A Small Band that Changed the World:
The Impact of Gaetano Carusi and his Italian Band on the American Concert Band
3:30 pm – Thursday, March 8
The Italian band led by Gaetano Carusi, who was recruited for the United States Marine Corps from Catania, Sicily and arrived in Washington, D.C. in 1805, left an indelible mark on the development of the American concert band. Since all bands in America (public school, university, community, and professional) are modeled in some fashion on the military bands, the influence of Carusi’s group of Italian musicians on the nation’s premiere military band in its earliest years cannot be overstated. Their unique instrumentation and approach to programming formed the early paradigm for the American band; the genre of the Italian march had a significant influence on what became the American march; and the honored place of the band in Italian culture influenced the band movement that would, by 1825, become a vital part of American culture. These profoundly important influences have been almost wholly ignored in the existing literature on the history of the wind band.
This session will include a description of wind bands in America before the Italian arrival in 1805, a narrative of the circumstances leading to Carusi’s recruitment and his life in the United States, and a discussion of the Italian influence on programming, instrumentation, march form, and the place of the band in the overall culture of the nation.
Jordan E. Kinsey recently began his first year as Director of Bands at Wesley College. In addition to leadership of the marching band and Wind Symphony, Dr. Kinsey teaches musical theatre and jazz appreciation courses in the core liberal arts curriculum and is tasked with designing and implementing new undergraduate and graduate programs in music education that will launch in the Fall of 2018.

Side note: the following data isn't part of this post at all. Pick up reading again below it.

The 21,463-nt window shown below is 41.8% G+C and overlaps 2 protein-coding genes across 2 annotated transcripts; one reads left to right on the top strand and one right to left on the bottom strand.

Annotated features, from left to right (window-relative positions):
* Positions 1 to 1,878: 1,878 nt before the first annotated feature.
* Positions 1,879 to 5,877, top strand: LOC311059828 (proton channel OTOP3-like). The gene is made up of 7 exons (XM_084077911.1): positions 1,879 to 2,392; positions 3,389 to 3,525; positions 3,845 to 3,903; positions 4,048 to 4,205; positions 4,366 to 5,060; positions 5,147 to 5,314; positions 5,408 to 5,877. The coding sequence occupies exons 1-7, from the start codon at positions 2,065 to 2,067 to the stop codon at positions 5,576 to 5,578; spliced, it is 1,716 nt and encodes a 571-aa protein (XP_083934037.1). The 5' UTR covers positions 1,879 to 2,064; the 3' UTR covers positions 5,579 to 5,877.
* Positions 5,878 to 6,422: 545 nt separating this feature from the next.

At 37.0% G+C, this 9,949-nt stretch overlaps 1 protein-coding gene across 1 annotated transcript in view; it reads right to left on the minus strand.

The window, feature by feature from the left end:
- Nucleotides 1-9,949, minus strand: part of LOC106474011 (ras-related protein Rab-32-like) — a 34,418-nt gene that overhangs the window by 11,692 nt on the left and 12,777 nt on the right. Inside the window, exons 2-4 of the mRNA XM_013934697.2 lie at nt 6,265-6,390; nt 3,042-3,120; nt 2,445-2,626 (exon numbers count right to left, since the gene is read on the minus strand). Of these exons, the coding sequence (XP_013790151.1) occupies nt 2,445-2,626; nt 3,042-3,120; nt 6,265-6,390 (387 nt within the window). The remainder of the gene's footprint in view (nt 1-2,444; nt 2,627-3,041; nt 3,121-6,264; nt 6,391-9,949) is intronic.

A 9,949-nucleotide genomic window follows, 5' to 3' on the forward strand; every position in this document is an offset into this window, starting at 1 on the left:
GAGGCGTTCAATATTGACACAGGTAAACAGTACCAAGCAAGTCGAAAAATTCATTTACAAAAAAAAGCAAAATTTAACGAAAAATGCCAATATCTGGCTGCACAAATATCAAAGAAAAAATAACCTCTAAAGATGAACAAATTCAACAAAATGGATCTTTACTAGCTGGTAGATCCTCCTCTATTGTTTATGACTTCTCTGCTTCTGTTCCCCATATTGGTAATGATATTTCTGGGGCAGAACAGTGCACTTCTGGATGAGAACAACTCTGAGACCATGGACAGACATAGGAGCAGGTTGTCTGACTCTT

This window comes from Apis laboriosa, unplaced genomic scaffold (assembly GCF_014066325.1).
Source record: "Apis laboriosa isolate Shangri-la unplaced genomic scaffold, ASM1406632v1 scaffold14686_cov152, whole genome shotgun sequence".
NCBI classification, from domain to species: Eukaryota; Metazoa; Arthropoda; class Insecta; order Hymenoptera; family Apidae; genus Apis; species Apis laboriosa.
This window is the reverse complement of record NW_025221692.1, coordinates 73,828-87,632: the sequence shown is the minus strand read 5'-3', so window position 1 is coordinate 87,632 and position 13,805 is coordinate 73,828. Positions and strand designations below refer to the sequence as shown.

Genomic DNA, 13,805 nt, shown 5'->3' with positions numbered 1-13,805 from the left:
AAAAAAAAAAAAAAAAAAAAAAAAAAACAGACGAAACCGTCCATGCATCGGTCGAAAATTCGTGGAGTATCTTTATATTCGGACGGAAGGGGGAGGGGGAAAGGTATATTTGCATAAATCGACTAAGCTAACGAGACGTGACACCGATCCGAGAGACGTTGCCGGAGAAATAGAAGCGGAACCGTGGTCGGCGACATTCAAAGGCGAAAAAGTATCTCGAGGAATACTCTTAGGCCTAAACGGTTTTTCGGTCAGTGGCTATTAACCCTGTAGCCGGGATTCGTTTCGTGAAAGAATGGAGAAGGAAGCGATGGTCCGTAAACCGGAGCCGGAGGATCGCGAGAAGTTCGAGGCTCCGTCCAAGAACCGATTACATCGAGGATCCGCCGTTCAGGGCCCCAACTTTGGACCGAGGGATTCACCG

Praised as a tireless and dynamic educator, Dr. Kinsey taught instrumental and vocal music in the public schools of Kentucky, Missouri, Kansas, and Pennsylvania before entering doctoral studies. A native of Paducah, KY, he holds the Bachelor of Music in Music Education from Murray State University, the Master of Music in Wind Conducting from Southern Illinois University, and the Doctor of Musical Arts in Wind Conducting from the Mason Gross School of the Arts at Rutgers University, where he was a student of Kraig Alan Williams and William L. Berz.
A Staff Sergeant in the United States Army Reserve, Dr. Kinsey currently serves as enlisted conductor of the 380th Army Band in Richmond, Virginia. He is a member of the Delaware Music Educators Association, International Tuba-Euphonium Association, National Association for Music Education, International Society for Music Education, the College Band Directors National Association, and Kappa Delta Pi International Honor Society in Education. He is a life member of the International Percy Grainger Society. In his spare time, he operates a successful clarinet repair shop from the home in Smyrna that he shares with his partner, clarinetist Christopher Nichols, and Finzi the Pomeranian. Dr. Kinsey has published articles in Teaching Music, the WASBE Journal, and the Journal of Band Research and is a book reviewer for Music Educators Journal. Combining a passion for research with his activities as a conductor, he has been invited to present sessions at the New Jersey and Delaware Music Educators Association conferences, the International Society for Music Education conference, the International Society for the Promotion and Research of Wind Music Conference, and the National Association for Music Education National Conference.